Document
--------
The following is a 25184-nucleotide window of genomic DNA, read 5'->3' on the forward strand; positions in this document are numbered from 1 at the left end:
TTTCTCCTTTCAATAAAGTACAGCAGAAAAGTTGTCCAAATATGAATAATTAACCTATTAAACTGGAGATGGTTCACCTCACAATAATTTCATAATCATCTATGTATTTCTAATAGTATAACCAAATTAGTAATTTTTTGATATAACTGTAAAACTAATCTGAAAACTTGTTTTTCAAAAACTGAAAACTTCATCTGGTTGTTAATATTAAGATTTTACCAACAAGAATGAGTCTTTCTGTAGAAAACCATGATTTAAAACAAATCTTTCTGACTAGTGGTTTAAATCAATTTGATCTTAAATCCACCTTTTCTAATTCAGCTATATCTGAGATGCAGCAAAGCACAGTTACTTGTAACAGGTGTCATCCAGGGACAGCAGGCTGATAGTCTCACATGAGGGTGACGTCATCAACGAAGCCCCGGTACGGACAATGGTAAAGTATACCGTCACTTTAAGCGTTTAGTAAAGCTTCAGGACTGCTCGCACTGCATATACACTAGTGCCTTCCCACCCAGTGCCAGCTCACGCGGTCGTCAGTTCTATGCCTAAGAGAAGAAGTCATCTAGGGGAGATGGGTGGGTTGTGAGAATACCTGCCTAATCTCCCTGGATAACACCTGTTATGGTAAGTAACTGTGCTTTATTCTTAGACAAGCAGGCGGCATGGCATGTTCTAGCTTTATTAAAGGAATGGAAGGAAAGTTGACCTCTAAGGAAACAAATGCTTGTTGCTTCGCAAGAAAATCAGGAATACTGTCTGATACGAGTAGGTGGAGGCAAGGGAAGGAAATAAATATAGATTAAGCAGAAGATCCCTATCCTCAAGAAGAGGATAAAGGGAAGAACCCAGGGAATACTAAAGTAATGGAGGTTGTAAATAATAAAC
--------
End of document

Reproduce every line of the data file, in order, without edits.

The following is a 25184-nucleotide window of genomic DNA, read 5'->3' on the forward strand; positions in this document are numbered from 1 at the left end:
TTTCTCCTTTCAATAAAGTACAGCAGAAAAGTTGTCCAAATATGAATAATTAACCTATTAAACTGGAGATGGTTCACCTCACAATAATTTCATAATCATCTATGTATTTCTAATAGTATAACCAAATTAGTAATTTTTTGATATAACTGTAAAACTAATCTGAAAACTTGTTTTTCAAAAACTGAAAACTTCATCTGGTTGTTAATATTAAGATTTTACCAACAAGAATGAGTCTTTCTGTAGAAAACCATGATTTAAAACAAATCTTTCTGACTAGTGGTTTAAATCAATTTGATCTTAAATCCACCTTTTCTAATTCAGCTATATCTGAGATGCAGCAAAGCACAGTTACTTGTAACAGGTGTCATCCAGGGACAGCAGGCTGATAGTCTCACATGAGGGTGACGTCATCAACGAAGCCCCGGTACGGACAATGGTAAAGTATACCGTCACTTTAAGCGTTTAGTAAAGCTTCAGGACTGCTCGCACTGCATATACACTAGTGCCTTCCCACCCAGTGCCAGCTCACGCGGTCGTCAGTTCTATGCCTAAGAGAAGAAGTCATCTAGGGGAGATGGGTGGGTTGTGAGAATACCTGCCTAATCTCCCTGGATAACACCTGTTATGGTAAGTAACTGTGCTTTATTCTTAGACAAGCAGGCGGCATGGCATGTTCTAGCTTTATTAAAGGAATGGAAGGAAAGTTGACCTCTAAGGAAACAAATGCTTGTTGCTTCGCAAGAAAATCAGGAATACTGTCTGATACGAGTAGGTGGAGGCAAGGGAAGGAAATAAATATAGATTAAGCAGAAGATCCCTATCCTCAAGAAGAGGATAAAGGGAAGAACCCAGGGAATACTAAAGTAATGGAGGTTGTAAATAATAAAC